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Iris Aguilar e1556741251166 220x220 - Iris Aguilar

Iris Aguilar

Maestra Artesana, Wayuu

Bio Current as of May 1, 2019

Iris Aguilar is a Wayúu Craft Master of the Ipuana clan, she comes from a generation of Ipuanas that are “Wayúu art artists”. Her mother is a great teacher, her grandmother was also a great teacher, and for generations, Iris grew up with her two families, her mother Ipuana and her father, Uriana. At the age of 7, she had the interest to knit, without any interest, but because she liked the daily work of the house, her mother and her aunt. 

The Wayúu are an ethnic group that live in the north of Colombia in the department of La Guajira and in Venezuela, made up of some 600,000 individuals of which approximately 270,000 do so in Colombia.
At the age of 12 she lived far away, by the hill of the tile, and according to Wayúu customs, as she developed, the mother prepared her for Wayúu life, which is hard, for responsibilities and in art. Its preparation (confinement) lasted 2 years 8 months, with the mother and her aunt. He learned to weave, to spin, to take out the cotton to form the thread. At the end of the time, he studied at school to learn to read and write. She fell in love with Wayúu art. She is what she is thanks to her Wayúu training. “The Wayúu woman is the woman who has to be at the forefront of the good and the bad; When the difficult and stormy times come, the Wayúu woman must be ready “, her training in her culture prepared her for life.

Then she did her baccalaureate in Medellín, but she always had in mind being the person dedicated to the Wayúu fabric. She helped her brothers to educate themselves, she did not want to be the only one in the family that knew how to do it, so she saw for her brothers, so that they would not be able to work as day laborers. One was trained as a graduate in education, the other went to Venezuela to the military career. Those were his first achievements. 

With Remedios Fajardo in the 80s, they found themselves with the idea of ​​being defenders of the Wayúu people, they made an indigenous organization called Yanama (work in common) there they worked for 13 years supporting intercultural bilingual education, she was the president of the association and also the crafts coordinator. There he was projected towards work with artisans.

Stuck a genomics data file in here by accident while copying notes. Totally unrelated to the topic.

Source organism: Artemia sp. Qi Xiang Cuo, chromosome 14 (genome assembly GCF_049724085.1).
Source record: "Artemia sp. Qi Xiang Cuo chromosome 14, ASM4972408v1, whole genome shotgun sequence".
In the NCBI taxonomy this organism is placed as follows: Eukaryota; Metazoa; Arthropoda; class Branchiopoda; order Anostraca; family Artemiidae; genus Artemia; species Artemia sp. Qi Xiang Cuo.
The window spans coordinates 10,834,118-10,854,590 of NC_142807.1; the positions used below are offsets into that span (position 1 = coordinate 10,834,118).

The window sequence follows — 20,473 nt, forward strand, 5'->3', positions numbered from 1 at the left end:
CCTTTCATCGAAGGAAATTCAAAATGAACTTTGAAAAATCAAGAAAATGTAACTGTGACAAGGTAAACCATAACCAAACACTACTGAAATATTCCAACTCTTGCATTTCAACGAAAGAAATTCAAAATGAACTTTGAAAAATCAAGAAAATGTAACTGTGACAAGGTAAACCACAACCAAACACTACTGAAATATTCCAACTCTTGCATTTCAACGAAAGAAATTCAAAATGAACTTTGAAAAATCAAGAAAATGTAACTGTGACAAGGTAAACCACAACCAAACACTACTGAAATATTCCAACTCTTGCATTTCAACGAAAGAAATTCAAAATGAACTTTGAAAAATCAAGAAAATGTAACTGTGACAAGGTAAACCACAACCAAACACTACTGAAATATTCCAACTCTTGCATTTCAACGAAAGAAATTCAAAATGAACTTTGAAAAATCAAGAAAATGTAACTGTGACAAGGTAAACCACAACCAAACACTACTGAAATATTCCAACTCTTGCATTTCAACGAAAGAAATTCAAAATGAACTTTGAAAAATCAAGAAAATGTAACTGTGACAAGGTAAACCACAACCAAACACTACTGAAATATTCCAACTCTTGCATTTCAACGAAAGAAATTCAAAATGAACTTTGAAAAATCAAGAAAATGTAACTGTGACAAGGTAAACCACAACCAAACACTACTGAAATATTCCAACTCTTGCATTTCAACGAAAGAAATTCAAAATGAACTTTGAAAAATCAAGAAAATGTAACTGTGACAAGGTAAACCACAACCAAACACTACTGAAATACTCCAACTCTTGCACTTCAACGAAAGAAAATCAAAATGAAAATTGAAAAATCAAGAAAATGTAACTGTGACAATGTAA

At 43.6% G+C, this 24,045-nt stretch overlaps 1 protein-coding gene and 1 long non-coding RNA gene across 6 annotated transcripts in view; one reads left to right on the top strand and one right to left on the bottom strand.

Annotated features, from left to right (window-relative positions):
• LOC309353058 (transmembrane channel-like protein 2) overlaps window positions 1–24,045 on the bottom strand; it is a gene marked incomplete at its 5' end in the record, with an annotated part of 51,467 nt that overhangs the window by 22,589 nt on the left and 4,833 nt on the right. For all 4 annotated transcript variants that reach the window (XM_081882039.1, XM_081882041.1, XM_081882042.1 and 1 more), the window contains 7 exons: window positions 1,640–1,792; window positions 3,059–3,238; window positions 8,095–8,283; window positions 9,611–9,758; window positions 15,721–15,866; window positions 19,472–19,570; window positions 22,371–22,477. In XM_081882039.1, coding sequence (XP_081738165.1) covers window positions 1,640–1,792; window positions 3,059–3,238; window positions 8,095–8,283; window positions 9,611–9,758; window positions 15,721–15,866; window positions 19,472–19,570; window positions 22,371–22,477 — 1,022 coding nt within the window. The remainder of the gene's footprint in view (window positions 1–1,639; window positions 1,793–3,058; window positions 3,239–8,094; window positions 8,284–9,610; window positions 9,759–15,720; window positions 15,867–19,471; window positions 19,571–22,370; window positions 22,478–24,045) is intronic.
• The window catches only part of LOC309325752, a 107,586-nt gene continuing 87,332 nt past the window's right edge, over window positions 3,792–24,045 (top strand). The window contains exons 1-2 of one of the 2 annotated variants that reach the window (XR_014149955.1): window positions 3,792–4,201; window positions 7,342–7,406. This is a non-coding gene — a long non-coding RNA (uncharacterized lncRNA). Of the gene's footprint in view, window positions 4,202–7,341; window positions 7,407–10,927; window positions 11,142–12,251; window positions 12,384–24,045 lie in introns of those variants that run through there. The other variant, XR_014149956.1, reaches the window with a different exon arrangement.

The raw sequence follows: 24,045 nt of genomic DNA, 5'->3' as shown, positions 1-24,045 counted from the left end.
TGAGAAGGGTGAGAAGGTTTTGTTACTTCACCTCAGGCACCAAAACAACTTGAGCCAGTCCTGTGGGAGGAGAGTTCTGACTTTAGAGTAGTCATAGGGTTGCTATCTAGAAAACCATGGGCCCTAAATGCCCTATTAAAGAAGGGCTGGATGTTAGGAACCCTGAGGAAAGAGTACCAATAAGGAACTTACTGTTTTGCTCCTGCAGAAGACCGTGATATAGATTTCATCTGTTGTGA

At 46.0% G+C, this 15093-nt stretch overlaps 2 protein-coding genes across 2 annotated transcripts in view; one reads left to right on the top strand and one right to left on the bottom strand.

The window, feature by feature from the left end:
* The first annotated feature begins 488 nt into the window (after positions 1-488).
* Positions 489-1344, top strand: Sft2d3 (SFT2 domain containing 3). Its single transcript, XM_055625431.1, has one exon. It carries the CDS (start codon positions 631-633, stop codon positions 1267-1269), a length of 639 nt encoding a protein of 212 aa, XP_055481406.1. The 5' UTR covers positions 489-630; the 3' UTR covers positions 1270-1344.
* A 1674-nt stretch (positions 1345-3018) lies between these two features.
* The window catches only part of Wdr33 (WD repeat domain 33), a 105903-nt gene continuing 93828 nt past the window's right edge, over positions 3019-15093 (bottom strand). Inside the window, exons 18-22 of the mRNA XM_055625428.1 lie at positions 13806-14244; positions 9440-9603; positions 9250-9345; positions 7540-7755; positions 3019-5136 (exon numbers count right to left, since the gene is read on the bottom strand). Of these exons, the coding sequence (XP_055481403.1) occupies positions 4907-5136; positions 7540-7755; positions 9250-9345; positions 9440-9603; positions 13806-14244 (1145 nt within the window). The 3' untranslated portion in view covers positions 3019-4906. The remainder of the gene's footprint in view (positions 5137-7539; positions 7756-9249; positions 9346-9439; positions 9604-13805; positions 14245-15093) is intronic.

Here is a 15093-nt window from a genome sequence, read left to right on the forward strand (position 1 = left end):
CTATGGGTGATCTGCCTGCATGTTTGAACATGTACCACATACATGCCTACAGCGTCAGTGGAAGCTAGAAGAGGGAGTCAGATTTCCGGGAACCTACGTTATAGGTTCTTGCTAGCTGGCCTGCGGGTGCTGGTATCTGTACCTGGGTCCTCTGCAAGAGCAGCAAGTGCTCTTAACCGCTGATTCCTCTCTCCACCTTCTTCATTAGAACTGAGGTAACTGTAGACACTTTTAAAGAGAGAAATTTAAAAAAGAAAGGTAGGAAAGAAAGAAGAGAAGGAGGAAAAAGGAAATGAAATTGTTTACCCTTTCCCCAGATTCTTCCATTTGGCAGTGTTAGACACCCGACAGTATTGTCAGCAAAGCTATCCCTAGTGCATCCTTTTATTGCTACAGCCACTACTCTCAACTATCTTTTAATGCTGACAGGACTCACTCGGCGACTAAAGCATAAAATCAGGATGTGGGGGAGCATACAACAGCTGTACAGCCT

Each design or Canaas belongs to a family, has a meaning and a philosophy, at that time, to learn from a teacher the meaning of each Canaan, had to pay the teacher with cattle. For that reason, not all women knew how to weave; Iris suffered to think that not all of them did it and that this art was lost, she wanted and dreamed that it would change. 

The Canaas must be memorized, it requires a space where only the teacher and the apprentice have to be, it has to have concentration, patience and creativity. You have to understand mathematics, “pure mathematics”, “if you loose a thread, nothing has been done, you have to do it again from the beginning, you have to be very careful.”

He did not say anything to the people, but “the talanquera jumped”, always thinking about maintaining and propagating the art of Wayúu weaving. 

The Wayuu woman has to feed her soul to concentrate, and understand the tissue, it is her internal process, her experience of understanding the wisdom of the Wayúu culture.  Without telling the others, she came to know the textile school of the Universidad de los Andes, she had a good relationship with the dean and she met Marta Ramírez. Always with the worry and pain that Wayuu art would disappear. She saw that very little people wanted to learn. She sought to transform the Wayuu canaas, apply it to the paper first, and then translate it into the crochet. The same designs of the funeral fabrics and the strips of man. The canaas are unique pieces. A person who has his hammock in canaas, has a unique and very valuable piece. 
She is very happy to spread the fabric to the entire Wayuu population, so that women can live from the fabric. 

Each canaas represents a story, it is a form of writing, which is transmitted in the Wayuu school, of its formation, of its history, of life … 
One has to want to learn, fall in love with culture, I am proud to be Wayuu.

In the whole world there are indigenous people, in 96 I represented Colombia, I went to Bolivia. When I saw the weavings of Bolivia, Peru and Mexico, I returned in love, our art is very similar to the pieces of the museums in Bolivia, how nice it would be to have a museum of indigenous art history. Our art has a very strong meaning, a very big story. 

Men also have their art, the implements of the horse and the donkey, which I boldly transform into the gaucho of the backpacks. I have made many pieces from the art of men.